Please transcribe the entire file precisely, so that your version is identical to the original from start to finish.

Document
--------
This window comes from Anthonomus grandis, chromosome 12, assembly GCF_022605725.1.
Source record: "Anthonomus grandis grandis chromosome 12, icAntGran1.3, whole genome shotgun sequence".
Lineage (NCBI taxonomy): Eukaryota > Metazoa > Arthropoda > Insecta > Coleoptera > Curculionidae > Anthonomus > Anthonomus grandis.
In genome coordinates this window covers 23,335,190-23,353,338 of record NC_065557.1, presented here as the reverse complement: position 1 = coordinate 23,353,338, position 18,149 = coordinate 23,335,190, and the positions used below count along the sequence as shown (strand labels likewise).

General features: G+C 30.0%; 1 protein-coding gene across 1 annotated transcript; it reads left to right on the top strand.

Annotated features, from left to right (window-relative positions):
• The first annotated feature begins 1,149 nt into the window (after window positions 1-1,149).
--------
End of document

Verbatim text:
This window comes from Anthonomus grandis, chromosome 12, assembly GCF_022605725.1.
Source record: "Anthonomus grandis grandis chromosome 12, icAntGran1.3, whole genome shotgun sequence".
Lineage (NCBI taxonomy): Eukaryota > Metazoa > Arthropoda > Insecta > Coleoptera > Curculionidae > Anthonomus > Anthonomus grandis.
In genome coordinates this window covers 23,335,190-23,353,338 of record NC_065557.1, presented here as the reverse complement: position 1 = coordinate 23,353,338, position 18,149 = coordinate 23,335,190, and the positions used below count along the sequence as shown (strand labels likewise).

General features: G+C 30.0%; 1 protein-coding gene across 1 annotated transcript; it reads left to right on the top strand.

Annotated features, from left to right (window-relative positions):
• The first annotated feature begins 1,149 nt into the window (after window positions 1-1,149).